The final run is actually fairly straightforward — if you head right every time you enter a new area and take the first door you encounter, you’ll reach Annie in short order. Finally, it comes down to this twisting screen full of mundane enemies you’ve been fighting throughout the game. None of the weird end-game monsters show up here — the lumbering golems or sword-wielding skeletons or bizarre ghost that warps in from all corners of the screen to center on Mikey’s current position. Nope, just some anticlimactic snakes and spiders.
Which in turn leads to that last underwater door and a massive steel gate that only opens if you’ve saved all six Goonies.
Inside is your inexplicable damsel-in-distress, Annie the Mermaid, who greets you enthusiastically. This whole thing is weird: Why a mermaid? Why did they base her name and appearance on Little Orphan Annie? Also, I didn’t think anything of it when I first played this game at age 13, but now that I’m much older I’m a little uncomfortable about the princess at the end of the proverbial castle being a nude underaged girl.
All in all, a fairly bizarre mix of the movie’s concepts with the developing tropes of video game design and storytelling.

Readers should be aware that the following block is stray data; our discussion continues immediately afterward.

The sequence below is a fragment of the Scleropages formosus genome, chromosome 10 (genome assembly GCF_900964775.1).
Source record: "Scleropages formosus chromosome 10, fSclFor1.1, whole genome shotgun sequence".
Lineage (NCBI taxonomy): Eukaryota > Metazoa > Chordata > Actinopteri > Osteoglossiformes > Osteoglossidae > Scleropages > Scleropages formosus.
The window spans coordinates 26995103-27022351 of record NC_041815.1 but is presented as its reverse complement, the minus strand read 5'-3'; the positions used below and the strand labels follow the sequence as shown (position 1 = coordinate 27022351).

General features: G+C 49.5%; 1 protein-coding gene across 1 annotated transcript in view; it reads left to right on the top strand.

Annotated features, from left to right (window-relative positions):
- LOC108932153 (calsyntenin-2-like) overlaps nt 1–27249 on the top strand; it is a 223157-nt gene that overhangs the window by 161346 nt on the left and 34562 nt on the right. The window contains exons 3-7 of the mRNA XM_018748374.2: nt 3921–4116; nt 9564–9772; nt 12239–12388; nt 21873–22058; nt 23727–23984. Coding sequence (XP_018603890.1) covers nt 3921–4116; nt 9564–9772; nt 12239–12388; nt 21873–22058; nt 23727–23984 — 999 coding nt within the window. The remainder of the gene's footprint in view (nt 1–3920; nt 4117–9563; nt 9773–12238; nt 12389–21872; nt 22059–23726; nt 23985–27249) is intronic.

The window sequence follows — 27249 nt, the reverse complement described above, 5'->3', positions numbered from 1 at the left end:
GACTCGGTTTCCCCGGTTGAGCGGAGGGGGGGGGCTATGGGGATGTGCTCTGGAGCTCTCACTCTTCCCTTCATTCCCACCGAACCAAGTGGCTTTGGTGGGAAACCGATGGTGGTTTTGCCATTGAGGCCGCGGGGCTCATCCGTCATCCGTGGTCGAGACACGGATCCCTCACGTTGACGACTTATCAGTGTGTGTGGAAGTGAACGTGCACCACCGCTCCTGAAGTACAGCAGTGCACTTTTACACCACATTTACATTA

I have to imagine that for those who have never played The Goonies II, discovering and playing it for the first time today must feel an awful lot like the way I feel when I try and boot up a old Spectrum game whose praises I hear trumpeted on high. I can sense the underlying ambition and innovation that resonated with people several decades ago, but it’s so opaque and unfriendly I can’t lose myself in it the way its contemporary fans did.
I will say, though, that The Goonies II has one advantage over most Spectrum games: It’s not ludicrously difficult. The defanged penalties for dying and infinite continues might undermine its appeal for some, but this would be a considerably lesser game experience if you had to play it through in one sitting, or even on one credit. It’s every bit as unfair in places as something like Jet Set Willy, with powerful enemies placed for maximum cheap hits, but you can keep hammering away at it until you finish. Flawed, but well-meaning, and an important albeit halting step toward greater things.